You don’t have to have a doctorate in entomology to know that the northern regions of the world, like Iceland and Greenland, are not regions where insects are plentiful. If you live in America, then the farther south you travel, the greater the degree of insect diversity. Regions near the equator, will no doubt be home to a huge variety of different insects. These regions contain a vast amount of predator and prey insects that are constantly at war. While other insects avoid confrontation with constant camouflage. Some insects are so strange looking in these areas that you would not believe that you were looking at an insect. Certainly, every entomologist is aware that insect diversity is at its greatest near the equator. Despite this common knowledge, entomologists from all over the world, north and south, planted fake worms in the wild in order to see if they had been attacked by predators. Naturally you would think that the greatest amount of predator attacks would have occurred within tropical regions near the equator. And you would be right, but there are other considerations, such as elevation levels.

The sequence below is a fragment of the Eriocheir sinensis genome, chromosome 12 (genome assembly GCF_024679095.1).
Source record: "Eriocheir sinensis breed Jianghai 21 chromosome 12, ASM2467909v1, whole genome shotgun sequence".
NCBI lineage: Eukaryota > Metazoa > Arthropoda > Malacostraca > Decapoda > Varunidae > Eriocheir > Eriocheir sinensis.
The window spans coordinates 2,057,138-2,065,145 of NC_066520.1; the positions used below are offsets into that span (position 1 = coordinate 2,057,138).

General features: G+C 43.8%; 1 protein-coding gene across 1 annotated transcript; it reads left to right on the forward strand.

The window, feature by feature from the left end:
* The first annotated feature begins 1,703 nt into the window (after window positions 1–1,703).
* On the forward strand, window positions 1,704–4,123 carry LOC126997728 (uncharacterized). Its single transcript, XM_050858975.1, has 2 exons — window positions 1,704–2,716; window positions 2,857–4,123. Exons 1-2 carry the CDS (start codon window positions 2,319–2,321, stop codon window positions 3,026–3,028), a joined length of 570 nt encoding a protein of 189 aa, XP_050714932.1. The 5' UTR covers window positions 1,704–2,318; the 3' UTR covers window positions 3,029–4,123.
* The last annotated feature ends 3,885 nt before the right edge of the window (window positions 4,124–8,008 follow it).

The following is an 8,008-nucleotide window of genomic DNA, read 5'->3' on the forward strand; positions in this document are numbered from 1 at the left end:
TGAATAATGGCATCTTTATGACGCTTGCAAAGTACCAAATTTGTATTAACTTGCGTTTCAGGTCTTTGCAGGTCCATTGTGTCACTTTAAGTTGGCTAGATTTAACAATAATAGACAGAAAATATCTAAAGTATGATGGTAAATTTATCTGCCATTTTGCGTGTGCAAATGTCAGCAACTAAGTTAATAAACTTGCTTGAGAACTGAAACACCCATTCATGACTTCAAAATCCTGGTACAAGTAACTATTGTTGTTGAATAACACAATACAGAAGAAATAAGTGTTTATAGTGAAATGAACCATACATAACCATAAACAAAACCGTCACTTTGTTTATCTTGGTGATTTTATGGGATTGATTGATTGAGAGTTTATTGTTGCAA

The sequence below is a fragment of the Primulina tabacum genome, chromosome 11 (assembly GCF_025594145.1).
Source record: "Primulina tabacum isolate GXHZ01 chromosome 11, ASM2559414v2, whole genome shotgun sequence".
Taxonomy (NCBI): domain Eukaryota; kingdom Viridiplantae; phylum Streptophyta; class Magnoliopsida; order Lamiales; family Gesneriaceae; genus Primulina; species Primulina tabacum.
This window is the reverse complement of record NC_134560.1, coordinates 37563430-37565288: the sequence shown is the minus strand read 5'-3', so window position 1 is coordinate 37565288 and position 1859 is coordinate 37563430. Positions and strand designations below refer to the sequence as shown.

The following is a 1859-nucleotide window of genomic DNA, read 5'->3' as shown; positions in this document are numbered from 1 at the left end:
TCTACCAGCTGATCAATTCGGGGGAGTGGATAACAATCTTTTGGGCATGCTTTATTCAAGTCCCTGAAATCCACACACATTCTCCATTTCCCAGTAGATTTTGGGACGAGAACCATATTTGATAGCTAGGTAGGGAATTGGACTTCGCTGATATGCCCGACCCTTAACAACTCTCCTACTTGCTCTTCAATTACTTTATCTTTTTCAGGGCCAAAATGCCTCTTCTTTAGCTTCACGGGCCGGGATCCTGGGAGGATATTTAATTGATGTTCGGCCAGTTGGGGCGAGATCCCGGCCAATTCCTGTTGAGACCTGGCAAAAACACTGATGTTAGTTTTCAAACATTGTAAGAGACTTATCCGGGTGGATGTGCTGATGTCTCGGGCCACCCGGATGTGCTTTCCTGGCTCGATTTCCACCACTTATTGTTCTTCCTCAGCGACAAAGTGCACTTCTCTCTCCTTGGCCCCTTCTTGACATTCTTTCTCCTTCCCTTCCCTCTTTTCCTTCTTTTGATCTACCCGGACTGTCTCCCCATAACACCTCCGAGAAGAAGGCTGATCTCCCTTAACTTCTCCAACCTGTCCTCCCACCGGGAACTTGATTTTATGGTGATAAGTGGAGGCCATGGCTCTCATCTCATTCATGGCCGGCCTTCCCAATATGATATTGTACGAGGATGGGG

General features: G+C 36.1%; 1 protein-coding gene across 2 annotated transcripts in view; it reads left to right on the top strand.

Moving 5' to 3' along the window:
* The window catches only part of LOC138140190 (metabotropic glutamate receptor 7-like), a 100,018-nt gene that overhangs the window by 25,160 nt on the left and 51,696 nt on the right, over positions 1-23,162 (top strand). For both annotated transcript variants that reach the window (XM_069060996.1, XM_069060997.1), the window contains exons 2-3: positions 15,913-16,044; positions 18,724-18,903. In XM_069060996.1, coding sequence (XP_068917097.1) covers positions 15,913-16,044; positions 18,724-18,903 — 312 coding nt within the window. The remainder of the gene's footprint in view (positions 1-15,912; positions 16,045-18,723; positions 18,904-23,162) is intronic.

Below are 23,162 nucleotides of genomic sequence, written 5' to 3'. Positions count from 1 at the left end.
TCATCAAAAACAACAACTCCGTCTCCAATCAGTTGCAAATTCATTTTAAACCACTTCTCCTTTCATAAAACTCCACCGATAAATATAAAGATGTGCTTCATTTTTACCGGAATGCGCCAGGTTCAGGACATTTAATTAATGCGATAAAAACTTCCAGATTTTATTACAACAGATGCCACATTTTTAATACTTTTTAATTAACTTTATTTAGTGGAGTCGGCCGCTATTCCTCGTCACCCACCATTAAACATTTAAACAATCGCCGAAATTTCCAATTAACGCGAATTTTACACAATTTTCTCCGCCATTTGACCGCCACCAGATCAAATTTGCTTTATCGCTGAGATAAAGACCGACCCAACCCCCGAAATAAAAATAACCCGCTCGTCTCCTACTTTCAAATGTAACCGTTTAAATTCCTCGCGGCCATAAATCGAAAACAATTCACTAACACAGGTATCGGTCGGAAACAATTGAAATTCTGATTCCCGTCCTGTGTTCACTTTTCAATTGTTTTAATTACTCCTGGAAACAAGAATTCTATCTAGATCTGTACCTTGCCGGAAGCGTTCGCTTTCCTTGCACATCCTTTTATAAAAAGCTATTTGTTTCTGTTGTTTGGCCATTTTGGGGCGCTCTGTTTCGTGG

An international team of scientists planted clay caterpillars at thirty one different locations across six continents. Every region from the Arctic circle to Australia was littered with fake worms that resembled glowing green earthworms. The worms were placed on leaves and tree branches. The goal of the study was to better understand global insect feeding patterns. The research team discovered that these dummy-worms were more likely to be attacked if they were planted closer to the equator. The researchers could tell when a worm was attacked because the attacking animal would leave behind evidence of their attack. It was also discovered that the worms planted at lower elevations were more likely to be attacked than ones planted at higher elevations. The chances of a fake worm being eaten or attacked decreased by three percent with every degree of latitude north and south of the equator. This experiment has allowed researchers to identify biodiversity hotspots around the world.
Which region of the world would you assume to have the greatest amount of insect diversity?
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